Jill is continuing to work with me even though her formal term as my intern is done. She’ll be getting a huge thank you in my book for all the grunt work she’s done so far, but she’s also going to be one of my official recipe testers moving forward.

If you’d be interested in an internship opportunity at Four Pounds Flour, I’m looking for a new assistant for the fall. They’ll be more details posted here soon, but you can also send me an email for details. 

Podcast: We are SWEET on You: Sugar, HFCS, & Artificial Sweetners

Hey, hey! Another podcast from MSG! While we’re taking a break from our live shows these summer months, we wanted to give you something to tide your over. This week’s podcast is all about sugar & sweeteners! And we spend a bit of time talking about artist Kara Walker’s piece at the Domino Sugar Factory in Brooklyn. Today is the last day to see it, as well as the factory itself, which is being bulldozed to make way for condos. Get there before it’s gone!

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This time on the Masters of Social Gastronomy podcast, we’re talking about **sugar and artificial sweeteners**

If you’ve ever crossed the Williamsburg Bridge, then you’ve surely noticed the towering structures of the defunct Domino’s Sugar factory. In this month’s MSG we’ll explore Brooklyn in an era when sugar was king, as well as take a behind-the-scenes peek at its modern day inheritor Sweet n’ Low.

But is giving in to our sweet tooth digging our own graves? Let’s break down the science behind the fear of sugar, from carcinogenic artificial sweeteners to the possible perils of that ubiquitous high fructose corn syrup.

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Further Reading: Eat the City: A Tale of the Fishers, Foragers, Butchers, Farmers, Poultry Minders, Sugar Refiners, Cane Cutters, Beekeepers, Winemakers, and Brewers Who Built New York & Sweet and Low: A Family Story.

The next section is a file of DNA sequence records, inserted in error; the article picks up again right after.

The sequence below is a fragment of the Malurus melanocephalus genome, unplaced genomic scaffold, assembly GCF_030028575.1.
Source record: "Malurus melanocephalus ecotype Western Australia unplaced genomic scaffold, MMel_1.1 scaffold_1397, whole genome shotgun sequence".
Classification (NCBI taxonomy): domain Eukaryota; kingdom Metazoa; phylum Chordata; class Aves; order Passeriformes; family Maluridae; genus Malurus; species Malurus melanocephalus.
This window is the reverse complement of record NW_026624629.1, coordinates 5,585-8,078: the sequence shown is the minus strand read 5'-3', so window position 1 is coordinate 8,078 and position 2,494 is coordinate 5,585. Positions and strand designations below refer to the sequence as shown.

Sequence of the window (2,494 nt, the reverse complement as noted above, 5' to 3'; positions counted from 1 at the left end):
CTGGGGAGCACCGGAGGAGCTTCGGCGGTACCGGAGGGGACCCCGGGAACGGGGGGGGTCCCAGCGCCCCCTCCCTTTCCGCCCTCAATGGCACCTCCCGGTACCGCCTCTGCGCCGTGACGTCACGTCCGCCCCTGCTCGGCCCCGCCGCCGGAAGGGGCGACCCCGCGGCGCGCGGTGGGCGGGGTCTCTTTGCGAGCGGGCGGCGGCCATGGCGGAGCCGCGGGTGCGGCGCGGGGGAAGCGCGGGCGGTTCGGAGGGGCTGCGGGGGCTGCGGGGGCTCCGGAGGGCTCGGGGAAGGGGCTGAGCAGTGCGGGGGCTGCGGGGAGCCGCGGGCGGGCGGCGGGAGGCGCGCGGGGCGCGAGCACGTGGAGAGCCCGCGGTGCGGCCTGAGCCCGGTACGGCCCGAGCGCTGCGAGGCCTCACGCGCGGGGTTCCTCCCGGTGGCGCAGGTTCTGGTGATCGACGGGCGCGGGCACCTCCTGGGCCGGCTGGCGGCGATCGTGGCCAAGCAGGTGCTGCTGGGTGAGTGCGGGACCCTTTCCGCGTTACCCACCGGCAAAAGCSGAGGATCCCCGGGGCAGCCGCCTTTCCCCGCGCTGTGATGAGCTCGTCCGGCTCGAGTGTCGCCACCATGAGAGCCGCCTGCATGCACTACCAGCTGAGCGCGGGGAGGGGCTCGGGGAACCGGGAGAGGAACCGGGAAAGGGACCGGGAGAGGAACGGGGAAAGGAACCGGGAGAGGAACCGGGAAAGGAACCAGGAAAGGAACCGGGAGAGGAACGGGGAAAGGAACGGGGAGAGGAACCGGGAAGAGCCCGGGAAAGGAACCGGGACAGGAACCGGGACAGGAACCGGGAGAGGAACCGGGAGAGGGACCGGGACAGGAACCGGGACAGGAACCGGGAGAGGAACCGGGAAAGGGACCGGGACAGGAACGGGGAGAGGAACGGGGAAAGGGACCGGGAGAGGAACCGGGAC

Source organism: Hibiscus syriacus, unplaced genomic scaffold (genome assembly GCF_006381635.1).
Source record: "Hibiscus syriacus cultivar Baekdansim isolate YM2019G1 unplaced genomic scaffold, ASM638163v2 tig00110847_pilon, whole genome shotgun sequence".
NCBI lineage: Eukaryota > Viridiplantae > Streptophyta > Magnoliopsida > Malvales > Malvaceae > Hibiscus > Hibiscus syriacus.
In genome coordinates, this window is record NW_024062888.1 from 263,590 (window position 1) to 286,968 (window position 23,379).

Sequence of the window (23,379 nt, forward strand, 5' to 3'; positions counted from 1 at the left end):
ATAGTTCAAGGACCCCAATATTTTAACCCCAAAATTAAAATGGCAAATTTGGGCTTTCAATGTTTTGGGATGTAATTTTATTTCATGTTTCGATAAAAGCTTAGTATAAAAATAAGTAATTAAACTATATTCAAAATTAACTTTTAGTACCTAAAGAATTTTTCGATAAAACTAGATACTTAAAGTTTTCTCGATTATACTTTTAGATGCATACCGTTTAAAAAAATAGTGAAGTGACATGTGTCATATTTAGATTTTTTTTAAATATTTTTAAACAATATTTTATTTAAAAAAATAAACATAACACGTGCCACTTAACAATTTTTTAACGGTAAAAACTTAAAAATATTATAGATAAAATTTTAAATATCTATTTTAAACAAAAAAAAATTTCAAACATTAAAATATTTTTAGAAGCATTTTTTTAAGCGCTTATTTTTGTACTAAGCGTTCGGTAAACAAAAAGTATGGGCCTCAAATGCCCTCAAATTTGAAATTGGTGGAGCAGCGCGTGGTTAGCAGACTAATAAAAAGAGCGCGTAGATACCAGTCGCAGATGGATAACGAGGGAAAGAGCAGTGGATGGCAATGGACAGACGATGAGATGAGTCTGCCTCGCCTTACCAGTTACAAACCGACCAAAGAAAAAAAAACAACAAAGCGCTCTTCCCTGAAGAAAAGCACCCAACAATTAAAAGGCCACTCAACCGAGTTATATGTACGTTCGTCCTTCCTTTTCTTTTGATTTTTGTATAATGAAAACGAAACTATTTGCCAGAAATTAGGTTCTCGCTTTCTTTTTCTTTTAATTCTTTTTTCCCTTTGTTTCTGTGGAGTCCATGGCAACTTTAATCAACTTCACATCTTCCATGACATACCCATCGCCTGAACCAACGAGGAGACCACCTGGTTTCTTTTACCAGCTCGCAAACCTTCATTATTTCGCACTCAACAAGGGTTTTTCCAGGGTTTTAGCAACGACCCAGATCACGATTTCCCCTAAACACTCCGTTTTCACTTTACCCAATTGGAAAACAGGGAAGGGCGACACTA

Podcast: Sriracha, Ghost Peppers, and The History of Heat

This month on the Masters of Social Gastronomy podcast, we break into the secret world of hot peppers to pull back the curtain on everyone’s favorite Rooster-branded hot sauce and the worldwide affection for spicy, spicy food.

Follow Sriracha from its humble baby-food-jar beginnings to its current status as a Tabasco-challenging juggernaut. We’ll take a behind-the-scenes look at its California factory and see how sriracha just might be as American as apple pie.

Once you escape the potatoes-and-cream tyranny of European cuisine, a culinary dedication to heat can be found everywhere. We’ll examine what makes Thai food tick and where Indian vindaloo gets its muscle. From mild jalapeños to record-holders like the Ghost Pepper and Trinidad Moruga Scorpion, find out what makes a veggie pack such a powerful punch!

Event: A Walking Tour of Little Tokyo!

octoballsFried octopus balls! Photo by Alpha.

Umami: A Yummy Walking Tour of Little Tokyo
East Village; Meet at Astor Place, New York
Saturday, June 14th 12pm or 2:30pm
$30, Buy tickets here!
This price of this tour includes four tastings

Learn to eat in the neighborhood where New York and Tokyo meet.

In the past decade, the East Village has transformed from a post-punk wasteland to an east-coast outpost of Japanese culture. From noodles to squid, bubble tea to curry, we’ll explore all the internationally influenced food Little Tokyo has to offer.

Which fast food chains have their only American outposts in Little Tokyo? What’s the difference between traditional and modern Japanese desserts? What are the three primary flavors of Japanese street food? The answers to these questions and more as you learn to eat in the neighborhood where New York and Tokyo meet.

This price of this tour includes four tastings! We meet in front of the Cube at Astor Place and the tour is 90 minutes long. Tickets!